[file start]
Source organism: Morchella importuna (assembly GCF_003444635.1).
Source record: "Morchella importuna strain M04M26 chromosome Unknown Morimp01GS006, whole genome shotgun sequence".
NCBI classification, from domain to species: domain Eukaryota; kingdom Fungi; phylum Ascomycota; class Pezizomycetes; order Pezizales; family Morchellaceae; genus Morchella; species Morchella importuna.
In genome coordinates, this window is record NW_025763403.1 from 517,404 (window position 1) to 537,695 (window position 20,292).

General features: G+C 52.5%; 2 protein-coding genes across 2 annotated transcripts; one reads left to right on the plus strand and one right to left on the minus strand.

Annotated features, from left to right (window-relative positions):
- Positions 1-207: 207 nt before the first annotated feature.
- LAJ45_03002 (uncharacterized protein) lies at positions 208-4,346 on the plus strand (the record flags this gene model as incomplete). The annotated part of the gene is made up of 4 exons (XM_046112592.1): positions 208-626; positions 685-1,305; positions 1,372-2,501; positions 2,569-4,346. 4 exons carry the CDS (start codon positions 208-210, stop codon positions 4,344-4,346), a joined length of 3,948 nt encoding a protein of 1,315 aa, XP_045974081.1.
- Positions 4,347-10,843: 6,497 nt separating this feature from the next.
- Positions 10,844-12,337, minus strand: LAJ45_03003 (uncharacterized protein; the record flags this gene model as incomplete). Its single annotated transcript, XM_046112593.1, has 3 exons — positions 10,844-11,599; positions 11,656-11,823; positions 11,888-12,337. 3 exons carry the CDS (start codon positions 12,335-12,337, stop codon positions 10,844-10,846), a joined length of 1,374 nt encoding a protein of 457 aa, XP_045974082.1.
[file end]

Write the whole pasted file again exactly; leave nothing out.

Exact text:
Source organism: Morchella importuna (assembly GCF_003444635.1).
Source record: "Morchella importuna strain M04M26 chromosome Unknown Morimp01GS006, whole genome shotgun sequence".
NCBI classification, from domain to species: domain Eukaryota; kingdom Fungi; phylum Ascomycota; class Pezizomycetes; order Pezizales; family Morchellaceae; genus Morchella; species Morchella importuna.
In genome coordinates, this window is record NW_025763403.1 from 517,404 (window position 1) to 537,695 (window position 20,292).

General features: G+C 52.5%; 2 protein-coding genes across 2 annotated transcripts; one reads left to right on the plus strand and one right to left on the minus strand.

Annotated features, from left to right (window-relative positions):
- Positions 1-207: 207 nt before the first annotated feature.
- LAJ45_03002 (uncharacterized protein) lies at positions 208-4,346 on the plus strand (the record flags this gene model as incomplete). The annotated part of the gene is made up of 4 exons (XM_046112592.1): positions 208-626; positions 685-1,305; positions 1,372-2,501; positions 2,569-4,346. 4 exons carry the CDS (start codon positions 208-210, stop codon positions 4,344-4,346), a joined length of 3,948 nt encoding a protein of 1,315 aa, XP_045974081.1.
- Positions 4,347-10,843: 6,497 nt separating this feature from the next.
- Positions 10,844-12,337, minus strand: LAJ45_03003 (uncharacterized protein; the record flags this gene model as incomplete). Its single annotated transcript, XM_046112593.1, has 3 exons — positions 10,844-11,599; positions 11,656-11,823; positions 11,888-12,337. 3 exons carry the CDS (start codon positions 12,335-12,337, stop codon positions 10,844-10,846), a joined length of 1,374 nt encoding a protein of 457 aa, XP_045974082.1.